Recession Around Your Crown
It might not even be the crown at all that’s causing you problems.
If your gum line is receding or rolling away from the crown, then the tooth’s root surface will be exposed. That’s a very sensitive part of your tooth!
See your dentist as soon as possible if you experience any new symptoms or if your sensitivity gets worse.
Posted on behalf of:
Gwinnett Family Dental Care
3455 Lawrenceville Hwy
Lawrenceville, GA 30044
Why choose the natural look over a traditional combination crown?
More and more patients are going for a full porcelain or ceramic restoration for two very important reasons.
Really, no one has to know that you have a crown at all. This is especially important if you want to hide a damaged front tooth.
Even the combination porcelain-and-metal crowns can pose a problem. When gums recede, the metal line of the inner layer is visible. Avoid this altogether by choosing a solid porcelain crown instead of one with a metal base. If your gums recede, you won’t have to worry about a “grey line” showing.
A metal layer in your crown will block out a large area in an x-ray. Lighter materials such as porcelain or ceramic allow more x-ray energy to pass through them and generate a clearer image.
It’s possible that some crowned teeth can become reinfected with decay. Dental x-rays reveal such developments. But if you have a metal crown, you might not see a cavity until it’s too late. A more x-ray-friendly material like a ceramic gives you an idea early of what’s going on with your tooth.
Your dentist is your best source for finding out what kind of crown is right for you. Individual needs and the longevity of the crown material used will both factor into the decision. Different types of crown have different advantages.
In any case, don’t wait too long to crown a tooth that needs it! Schedule a checkup with your dentist to keep your smile strong.
Posted on behalf of:
Columbia Dental Center
915 N Main St #2
Columbia, IL 62236
It happens on occasion that a new crown doesn’t feel like it’s fitting as it should. If you run into the problem of feeling that your crown is too big, what can you do about it?
Definitely don’t wait too long! A poorly fitting crown can lead to problems down the road.
What If You Just Tough It Out?
Maybe you notice a slight difference in your crown, but you don’t think it’s a big deal. Is it worth the effort to have it adjusted? Yes, and more than you may imagine!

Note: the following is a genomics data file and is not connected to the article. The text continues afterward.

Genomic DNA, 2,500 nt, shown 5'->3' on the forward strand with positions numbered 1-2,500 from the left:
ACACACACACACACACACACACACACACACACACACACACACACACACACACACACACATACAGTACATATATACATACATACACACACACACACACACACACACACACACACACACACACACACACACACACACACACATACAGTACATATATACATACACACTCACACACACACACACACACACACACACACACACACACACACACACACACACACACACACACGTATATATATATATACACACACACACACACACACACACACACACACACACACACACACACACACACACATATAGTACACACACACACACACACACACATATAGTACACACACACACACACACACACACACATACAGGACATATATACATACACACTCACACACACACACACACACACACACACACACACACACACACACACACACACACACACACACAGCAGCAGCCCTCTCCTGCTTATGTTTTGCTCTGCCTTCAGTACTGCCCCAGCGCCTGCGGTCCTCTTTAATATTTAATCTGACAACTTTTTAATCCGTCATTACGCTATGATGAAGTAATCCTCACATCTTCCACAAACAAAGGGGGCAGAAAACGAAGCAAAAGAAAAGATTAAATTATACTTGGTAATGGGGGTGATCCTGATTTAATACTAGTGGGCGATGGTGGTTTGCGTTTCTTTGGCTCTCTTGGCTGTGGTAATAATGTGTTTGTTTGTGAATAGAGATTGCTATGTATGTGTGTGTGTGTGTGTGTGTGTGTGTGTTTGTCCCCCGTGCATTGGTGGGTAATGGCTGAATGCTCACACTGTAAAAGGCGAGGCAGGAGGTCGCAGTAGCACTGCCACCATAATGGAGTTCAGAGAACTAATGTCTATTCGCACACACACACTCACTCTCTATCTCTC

Leaving a crooked dental crown unadjusted will make your bite uneven, which can lead to:
Obviously, each of these complications will lead to other problems of their own. Don’t take a nice even bite for granted!
How Your Dentist Will Fix the Crown
The good news is that your dentist won’t have to completely remove the crown to make an adjustment. Instead, he or she will have you bite down on a special slip of paper. This test will show which teeth are coming together more closely than others. It will also show what surfaces on the crown need adjustment.
Next, the dentist will use a drill to carefully polish down the areas of the crown that are a little too high. The change can be subtle, but you will feel the difference!
Getting used to any new dental restoration does take time. But if your crown still feels big after a week of having it, then you should call your dentist for a follow-up appointment.
Posted on behalf of:
Dr. Farhan Qureshi, DDS
5206 Dawes Ave
Alexandria, VA 22311
A fairly common occurrence in the mouth is the existence of extra bone development along the outside or inside of the jawline near the teeth, or in the roof of…
Sedation dentistry is a wonderful option for many people who would not or cannot tolerate dentistry in a traditional dental setting. Many people have a fear of visiting the dentist,…
Lingual frenectomy and lingual frenuloplasty are both dental procedures used to correct a condition called ankyloglossia. Ankylogloassia, more commonly known as ‘tied tongue’, is an abnormality of the lingual frenulum….